So, What is "High-Quality" Black Powder?
For the sake of this article, at least, let's define high-quality BP as that black powder
which will adequately serve the needs of the fireworker, and which comes close to, or
exceeds, the quality and explosive power of commercially available black powder. Goex
brand is a well-known, and often referred to, example of commercial powder.
Goex Brand Black Powder
Well, Canít I Just Buy the Black Powder I Need?
First of all, didn't we say, "Hey, I'd like to learn how to make fireworks"?
You can buy some types of black powder. There are two types available, sporting and
blasting. The sporting grades of BP, made by Goex and others, are readily available
from some gun and sporting goods shops, and some online sources. These are the
"Fg, FFg, FFFg, FFFFg, " etc. grades listed in the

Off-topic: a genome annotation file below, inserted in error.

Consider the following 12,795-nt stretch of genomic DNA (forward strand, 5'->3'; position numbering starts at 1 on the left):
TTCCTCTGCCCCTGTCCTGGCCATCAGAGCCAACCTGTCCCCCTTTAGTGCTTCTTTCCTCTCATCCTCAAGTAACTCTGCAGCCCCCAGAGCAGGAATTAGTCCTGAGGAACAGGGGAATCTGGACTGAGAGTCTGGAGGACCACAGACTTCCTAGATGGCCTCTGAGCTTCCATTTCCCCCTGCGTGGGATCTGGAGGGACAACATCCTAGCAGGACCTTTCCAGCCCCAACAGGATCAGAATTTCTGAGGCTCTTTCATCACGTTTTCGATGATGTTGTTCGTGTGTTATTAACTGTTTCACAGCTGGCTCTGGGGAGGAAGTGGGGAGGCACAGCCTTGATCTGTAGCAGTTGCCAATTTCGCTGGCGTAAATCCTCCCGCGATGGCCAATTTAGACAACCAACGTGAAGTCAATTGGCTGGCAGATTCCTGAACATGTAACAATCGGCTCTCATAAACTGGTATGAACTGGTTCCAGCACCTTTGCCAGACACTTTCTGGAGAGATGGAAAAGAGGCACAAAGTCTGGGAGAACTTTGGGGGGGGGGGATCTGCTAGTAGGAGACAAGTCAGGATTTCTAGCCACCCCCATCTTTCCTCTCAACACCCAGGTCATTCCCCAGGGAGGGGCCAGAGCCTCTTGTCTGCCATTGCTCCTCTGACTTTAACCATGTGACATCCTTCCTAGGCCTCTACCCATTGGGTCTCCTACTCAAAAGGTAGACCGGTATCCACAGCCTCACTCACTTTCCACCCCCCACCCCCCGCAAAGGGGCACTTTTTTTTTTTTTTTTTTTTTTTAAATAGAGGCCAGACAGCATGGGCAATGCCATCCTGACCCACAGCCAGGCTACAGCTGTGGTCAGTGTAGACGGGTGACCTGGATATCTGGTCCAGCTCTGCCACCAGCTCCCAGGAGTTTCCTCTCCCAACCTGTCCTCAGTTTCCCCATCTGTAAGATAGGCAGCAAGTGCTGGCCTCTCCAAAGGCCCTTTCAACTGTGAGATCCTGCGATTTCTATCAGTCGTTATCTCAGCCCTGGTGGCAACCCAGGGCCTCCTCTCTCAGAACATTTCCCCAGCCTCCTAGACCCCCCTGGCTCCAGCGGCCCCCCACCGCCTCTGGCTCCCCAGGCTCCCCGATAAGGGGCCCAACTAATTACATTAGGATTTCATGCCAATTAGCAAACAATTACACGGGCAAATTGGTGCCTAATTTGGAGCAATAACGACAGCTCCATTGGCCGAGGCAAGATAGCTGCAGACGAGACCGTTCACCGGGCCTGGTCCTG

powder grain size charts.
The blasting grade, "A" powders are most frequently used in fireworks. 2FA, 4FA, and
Meal-D are the sizes we need the most. They are available only to holders
of a BATFE explosives license.
If you can find BP at your local gun shop, it usually retails for $16 - $24 per pound.
Beginner shell makers can easily use more than 50 pounds of 2FA per year. That's about
$1,200 at retail! It doesn't take long, buying commercial BP, before you start asking
yourself, "Self, ain't there a less expensive way?"
Even if one has the BATFE license to buy commercial 2FA in bulk (50 or 100 lbs at a
time), the current price of it is $7-8 per pound.
So, economics, practicality, availability, and the pride of actual fireworks-making, all
eventually make it inevitable that most pyro-hobbyists will make their own BP. And the
good news is that it is Federally legal to make it yourself, without an ATF license. But,
check your state and local laws first to make sure you can comply with them as well.
Many would argue that the very first, important step to learning the art of fireworking